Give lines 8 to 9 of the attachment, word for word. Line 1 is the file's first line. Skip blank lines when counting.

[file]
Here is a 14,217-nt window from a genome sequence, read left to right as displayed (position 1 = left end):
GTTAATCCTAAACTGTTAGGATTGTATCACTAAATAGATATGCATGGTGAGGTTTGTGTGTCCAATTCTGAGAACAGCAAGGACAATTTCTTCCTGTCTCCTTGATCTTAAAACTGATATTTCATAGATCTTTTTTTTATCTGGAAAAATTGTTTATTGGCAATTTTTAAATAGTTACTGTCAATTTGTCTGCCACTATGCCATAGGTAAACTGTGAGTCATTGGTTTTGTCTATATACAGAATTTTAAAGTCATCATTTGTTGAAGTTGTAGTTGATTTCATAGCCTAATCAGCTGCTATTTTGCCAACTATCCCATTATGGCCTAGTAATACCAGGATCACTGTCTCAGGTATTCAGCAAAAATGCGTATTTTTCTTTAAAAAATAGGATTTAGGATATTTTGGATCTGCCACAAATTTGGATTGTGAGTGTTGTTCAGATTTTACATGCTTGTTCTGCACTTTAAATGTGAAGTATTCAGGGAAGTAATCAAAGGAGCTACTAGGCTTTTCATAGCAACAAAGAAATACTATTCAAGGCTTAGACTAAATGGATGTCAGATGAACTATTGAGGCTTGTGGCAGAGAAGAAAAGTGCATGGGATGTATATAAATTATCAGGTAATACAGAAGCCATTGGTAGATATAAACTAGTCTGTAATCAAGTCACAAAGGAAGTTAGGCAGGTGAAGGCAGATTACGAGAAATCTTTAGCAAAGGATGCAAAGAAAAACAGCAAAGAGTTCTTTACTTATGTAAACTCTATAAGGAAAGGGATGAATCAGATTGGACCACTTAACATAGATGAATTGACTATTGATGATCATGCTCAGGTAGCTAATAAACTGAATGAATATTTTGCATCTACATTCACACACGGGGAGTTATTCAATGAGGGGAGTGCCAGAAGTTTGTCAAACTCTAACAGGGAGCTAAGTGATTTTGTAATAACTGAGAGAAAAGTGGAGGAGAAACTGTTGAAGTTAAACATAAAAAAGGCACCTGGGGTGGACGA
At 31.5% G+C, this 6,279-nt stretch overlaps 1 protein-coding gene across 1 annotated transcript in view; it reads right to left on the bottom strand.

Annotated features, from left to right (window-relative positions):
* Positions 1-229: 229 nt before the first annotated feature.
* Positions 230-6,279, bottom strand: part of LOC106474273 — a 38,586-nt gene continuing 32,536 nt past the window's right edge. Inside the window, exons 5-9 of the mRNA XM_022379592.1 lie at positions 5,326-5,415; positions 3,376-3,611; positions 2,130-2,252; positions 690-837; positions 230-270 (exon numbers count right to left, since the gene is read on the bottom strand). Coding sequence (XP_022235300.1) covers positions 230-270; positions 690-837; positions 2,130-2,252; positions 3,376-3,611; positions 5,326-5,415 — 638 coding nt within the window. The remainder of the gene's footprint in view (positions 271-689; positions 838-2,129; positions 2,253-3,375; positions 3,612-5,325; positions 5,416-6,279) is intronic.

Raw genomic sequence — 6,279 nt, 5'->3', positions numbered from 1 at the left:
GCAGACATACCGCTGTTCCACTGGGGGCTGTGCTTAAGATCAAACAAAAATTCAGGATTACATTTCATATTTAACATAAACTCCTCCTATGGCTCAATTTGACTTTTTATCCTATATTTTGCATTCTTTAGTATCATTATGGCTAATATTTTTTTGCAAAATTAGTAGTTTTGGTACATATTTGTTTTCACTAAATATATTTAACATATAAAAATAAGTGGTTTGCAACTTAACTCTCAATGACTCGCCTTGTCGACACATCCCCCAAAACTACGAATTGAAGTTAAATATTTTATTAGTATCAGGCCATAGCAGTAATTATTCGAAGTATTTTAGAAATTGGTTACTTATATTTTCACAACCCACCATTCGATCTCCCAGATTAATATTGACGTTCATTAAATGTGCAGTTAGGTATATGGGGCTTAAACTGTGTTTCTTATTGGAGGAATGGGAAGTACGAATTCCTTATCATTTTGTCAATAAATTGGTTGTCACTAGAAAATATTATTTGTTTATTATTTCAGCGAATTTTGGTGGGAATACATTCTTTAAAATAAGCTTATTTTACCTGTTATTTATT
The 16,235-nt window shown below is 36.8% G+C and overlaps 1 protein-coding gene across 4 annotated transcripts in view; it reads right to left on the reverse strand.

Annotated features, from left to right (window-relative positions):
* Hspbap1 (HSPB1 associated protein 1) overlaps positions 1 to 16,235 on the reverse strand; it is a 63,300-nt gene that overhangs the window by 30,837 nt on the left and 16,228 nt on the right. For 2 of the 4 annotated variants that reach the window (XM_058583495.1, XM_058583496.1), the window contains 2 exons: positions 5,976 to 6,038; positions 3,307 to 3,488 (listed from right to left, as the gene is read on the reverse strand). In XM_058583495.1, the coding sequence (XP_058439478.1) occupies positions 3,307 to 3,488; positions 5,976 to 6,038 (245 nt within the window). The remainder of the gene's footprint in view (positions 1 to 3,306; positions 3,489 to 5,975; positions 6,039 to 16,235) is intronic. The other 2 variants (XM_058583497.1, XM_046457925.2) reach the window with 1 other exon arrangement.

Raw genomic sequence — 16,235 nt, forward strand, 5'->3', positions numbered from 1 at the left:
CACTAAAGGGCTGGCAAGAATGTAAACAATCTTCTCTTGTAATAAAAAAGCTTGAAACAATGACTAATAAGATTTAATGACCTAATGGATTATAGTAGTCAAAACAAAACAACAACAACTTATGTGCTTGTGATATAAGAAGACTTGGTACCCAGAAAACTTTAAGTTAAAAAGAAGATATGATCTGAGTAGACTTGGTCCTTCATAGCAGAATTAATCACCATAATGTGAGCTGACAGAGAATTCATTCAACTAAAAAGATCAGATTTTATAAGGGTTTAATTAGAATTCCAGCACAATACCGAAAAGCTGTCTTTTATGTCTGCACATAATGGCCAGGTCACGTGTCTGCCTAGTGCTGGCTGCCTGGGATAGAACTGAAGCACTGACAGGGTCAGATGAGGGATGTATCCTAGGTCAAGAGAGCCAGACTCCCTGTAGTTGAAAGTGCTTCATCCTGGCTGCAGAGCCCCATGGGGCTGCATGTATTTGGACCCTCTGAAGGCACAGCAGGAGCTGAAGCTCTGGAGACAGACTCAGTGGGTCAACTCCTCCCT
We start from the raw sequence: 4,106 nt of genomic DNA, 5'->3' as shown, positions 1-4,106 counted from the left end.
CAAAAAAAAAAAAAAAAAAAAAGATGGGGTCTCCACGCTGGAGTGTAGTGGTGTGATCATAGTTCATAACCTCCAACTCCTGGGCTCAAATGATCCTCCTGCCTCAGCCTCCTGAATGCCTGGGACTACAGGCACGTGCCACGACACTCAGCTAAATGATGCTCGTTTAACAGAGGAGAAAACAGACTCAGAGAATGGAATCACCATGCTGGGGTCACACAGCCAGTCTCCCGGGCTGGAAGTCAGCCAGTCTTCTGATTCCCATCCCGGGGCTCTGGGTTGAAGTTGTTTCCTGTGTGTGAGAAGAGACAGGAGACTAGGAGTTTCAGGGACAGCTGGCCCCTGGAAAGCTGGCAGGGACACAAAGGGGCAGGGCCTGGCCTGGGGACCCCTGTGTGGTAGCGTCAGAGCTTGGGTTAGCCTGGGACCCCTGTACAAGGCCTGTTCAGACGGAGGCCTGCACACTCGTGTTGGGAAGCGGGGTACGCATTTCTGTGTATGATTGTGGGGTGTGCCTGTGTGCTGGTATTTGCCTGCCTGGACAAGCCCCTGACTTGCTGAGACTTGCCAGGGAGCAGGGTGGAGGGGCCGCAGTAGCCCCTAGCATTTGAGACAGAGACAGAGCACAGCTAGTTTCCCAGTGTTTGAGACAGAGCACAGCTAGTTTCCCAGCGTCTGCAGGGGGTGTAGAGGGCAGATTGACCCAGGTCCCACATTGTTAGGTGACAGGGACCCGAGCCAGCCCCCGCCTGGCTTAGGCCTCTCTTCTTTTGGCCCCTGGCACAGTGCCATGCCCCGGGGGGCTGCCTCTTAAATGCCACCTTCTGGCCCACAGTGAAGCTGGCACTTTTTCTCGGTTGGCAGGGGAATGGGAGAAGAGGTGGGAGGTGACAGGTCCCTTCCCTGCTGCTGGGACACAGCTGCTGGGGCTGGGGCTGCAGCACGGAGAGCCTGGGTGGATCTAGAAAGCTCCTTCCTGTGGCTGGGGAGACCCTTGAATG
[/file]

GCAGACATACCGCTGTTCCACTGGGGGCTGTGCTTAAGATCAAACAAAAATTCAGGATTACATTTCATATTTAACATAAACTCCTCCTATGGCTCAATTTGACTTTTTATCCTATATTTTGCATTCTTTAGTATCATTATGGCTAATATTTTTTTGCAAAATTAGTAGTTTTGGTACATATTTGTTTTCACTAAATATATTTAACATATAAAAATAAGTGGTTTGCAACTTAACTCTCAATGACTCGCCTTGTCGACACATCCCCCAAAACTACGAATTGAAGTTAAATATTTTATTAGTATCAGGCCATAGCAGTAATTATTCGAAGTATTTTAGAAATTGGTTACTTATATTTTCACAACCCACCATTCGATCTCCCAGATTAATATTGACGTTCATTAAATGTGCAGTTAGGTATATGGGGCTTAAACTGTGTTTCTTATTGGAGGAATGGGAAGTACGAATTCCTTATCATTTTGTCAATAAATTGGTTGTCACTAGAAAATATTATTTGTTTATTATTTCAGCGAATTTTGGTGGGAATACATTCTTTAAAATAAGCTTATTTTACCTGTTATTTATT
The 16,235-nt window shown below is 36.8% G+C and overlaps 1 protein-coding gene across 4 annotated transcripts in view; it reads right to left on the reverse strand.